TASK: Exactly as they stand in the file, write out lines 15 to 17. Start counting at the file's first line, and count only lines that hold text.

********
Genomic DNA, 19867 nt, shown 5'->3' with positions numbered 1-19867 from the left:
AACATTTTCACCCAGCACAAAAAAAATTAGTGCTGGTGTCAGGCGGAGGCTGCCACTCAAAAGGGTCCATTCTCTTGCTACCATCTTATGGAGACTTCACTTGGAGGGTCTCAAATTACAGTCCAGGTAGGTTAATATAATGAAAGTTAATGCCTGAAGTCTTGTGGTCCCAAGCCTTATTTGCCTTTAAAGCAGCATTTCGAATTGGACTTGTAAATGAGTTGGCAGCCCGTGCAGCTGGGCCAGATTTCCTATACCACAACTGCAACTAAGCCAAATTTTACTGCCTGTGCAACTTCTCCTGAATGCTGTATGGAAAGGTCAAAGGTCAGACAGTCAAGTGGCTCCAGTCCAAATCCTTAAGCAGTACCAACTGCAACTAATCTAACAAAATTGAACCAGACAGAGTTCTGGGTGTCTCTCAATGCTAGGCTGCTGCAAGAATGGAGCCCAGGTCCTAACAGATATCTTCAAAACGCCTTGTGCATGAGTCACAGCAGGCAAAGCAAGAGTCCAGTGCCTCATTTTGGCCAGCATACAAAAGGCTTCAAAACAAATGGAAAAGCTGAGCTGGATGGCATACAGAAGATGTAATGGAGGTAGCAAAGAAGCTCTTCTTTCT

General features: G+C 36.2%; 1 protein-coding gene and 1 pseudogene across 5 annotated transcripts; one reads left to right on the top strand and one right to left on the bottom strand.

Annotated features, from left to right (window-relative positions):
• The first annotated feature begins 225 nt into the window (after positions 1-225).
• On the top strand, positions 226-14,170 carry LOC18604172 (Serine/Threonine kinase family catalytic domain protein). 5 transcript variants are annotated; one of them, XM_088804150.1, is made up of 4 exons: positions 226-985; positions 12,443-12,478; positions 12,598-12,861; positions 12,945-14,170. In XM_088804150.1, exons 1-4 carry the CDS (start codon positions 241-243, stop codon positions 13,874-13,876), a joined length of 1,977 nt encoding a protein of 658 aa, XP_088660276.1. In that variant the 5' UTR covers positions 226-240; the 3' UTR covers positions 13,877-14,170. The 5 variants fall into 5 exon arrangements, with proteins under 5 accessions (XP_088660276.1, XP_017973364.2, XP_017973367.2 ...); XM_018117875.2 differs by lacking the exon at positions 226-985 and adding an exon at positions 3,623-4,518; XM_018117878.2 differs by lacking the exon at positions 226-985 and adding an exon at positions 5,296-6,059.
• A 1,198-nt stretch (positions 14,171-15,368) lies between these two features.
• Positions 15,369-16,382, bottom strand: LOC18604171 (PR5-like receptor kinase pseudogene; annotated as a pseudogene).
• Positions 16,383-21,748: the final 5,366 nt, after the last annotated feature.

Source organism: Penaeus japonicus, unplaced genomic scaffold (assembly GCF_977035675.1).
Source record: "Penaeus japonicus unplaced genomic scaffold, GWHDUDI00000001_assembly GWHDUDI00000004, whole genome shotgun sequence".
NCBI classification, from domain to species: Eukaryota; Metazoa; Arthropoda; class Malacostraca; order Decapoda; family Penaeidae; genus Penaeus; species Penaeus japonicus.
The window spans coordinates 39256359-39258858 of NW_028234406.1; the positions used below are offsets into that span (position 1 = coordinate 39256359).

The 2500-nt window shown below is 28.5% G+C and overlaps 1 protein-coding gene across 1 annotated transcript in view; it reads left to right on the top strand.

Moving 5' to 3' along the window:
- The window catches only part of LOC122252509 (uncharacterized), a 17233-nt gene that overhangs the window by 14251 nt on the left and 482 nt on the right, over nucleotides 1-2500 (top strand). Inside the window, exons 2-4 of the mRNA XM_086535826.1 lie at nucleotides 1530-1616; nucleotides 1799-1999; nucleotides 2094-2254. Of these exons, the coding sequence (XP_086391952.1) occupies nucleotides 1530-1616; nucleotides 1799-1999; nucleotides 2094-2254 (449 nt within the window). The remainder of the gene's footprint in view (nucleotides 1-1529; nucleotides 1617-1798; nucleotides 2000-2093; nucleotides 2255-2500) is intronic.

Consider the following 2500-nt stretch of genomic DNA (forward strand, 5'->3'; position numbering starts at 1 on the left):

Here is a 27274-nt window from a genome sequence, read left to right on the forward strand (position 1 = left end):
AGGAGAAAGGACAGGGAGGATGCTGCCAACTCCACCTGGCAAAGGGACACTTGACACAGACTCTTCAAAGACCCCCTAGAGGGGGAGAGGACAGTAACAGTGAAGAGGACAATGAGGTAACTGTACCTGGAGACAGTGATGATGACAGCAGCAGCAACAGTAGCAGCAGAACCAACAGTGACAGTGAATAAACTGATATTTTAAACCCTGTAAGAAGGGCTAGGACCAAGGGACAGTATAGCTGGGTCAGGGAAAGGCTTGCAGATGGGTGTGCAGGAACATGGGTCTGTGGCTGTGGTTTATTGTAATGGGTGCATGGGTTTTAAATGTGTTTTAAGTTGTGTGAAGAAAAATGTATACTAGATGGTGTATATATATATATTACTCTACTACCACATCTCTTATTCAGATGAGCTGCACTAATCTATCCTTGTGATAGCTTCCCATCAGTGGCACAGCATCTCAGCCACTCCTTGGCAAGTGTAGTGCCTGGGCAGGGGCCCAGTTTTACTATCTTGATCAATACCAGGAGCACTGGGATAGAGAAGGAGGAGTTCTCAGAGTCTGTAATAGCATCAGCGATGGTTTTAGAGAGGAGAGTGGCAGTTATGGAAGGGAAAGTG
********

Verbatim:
Moving 5' to 3' along the window:
- The window catches only part of LOC122252509 (uncharacterized), a 17233-nt gene that overhangs the window by 14251 nt on the left and 482 nt on the right, over nucleotides 1-2500 (top strand). Inside the window, exons 2-4 of the mRNA XM_086535826.1 lie at nucleotides 1530-1616; nucleotides 1799-1999; nucleotides 2094-2254. Of these exons, the coding sequence (XP_086391952.1) occupies nucleotides 1530-1616; nucleotides 1799-1999; nucleotides 2094-2254 (449 nt within the window). The remainder of the gene's footprint in view (nucleotides 1-1529; nucleotides 1617-1798; nucleotides 2000-2093; nucleotides 2255-2500) is intronic.

Consider the following 2500-nt stretch of genomic DNA (forward strand, 5'->3'; position numbering starts at 1 on the left):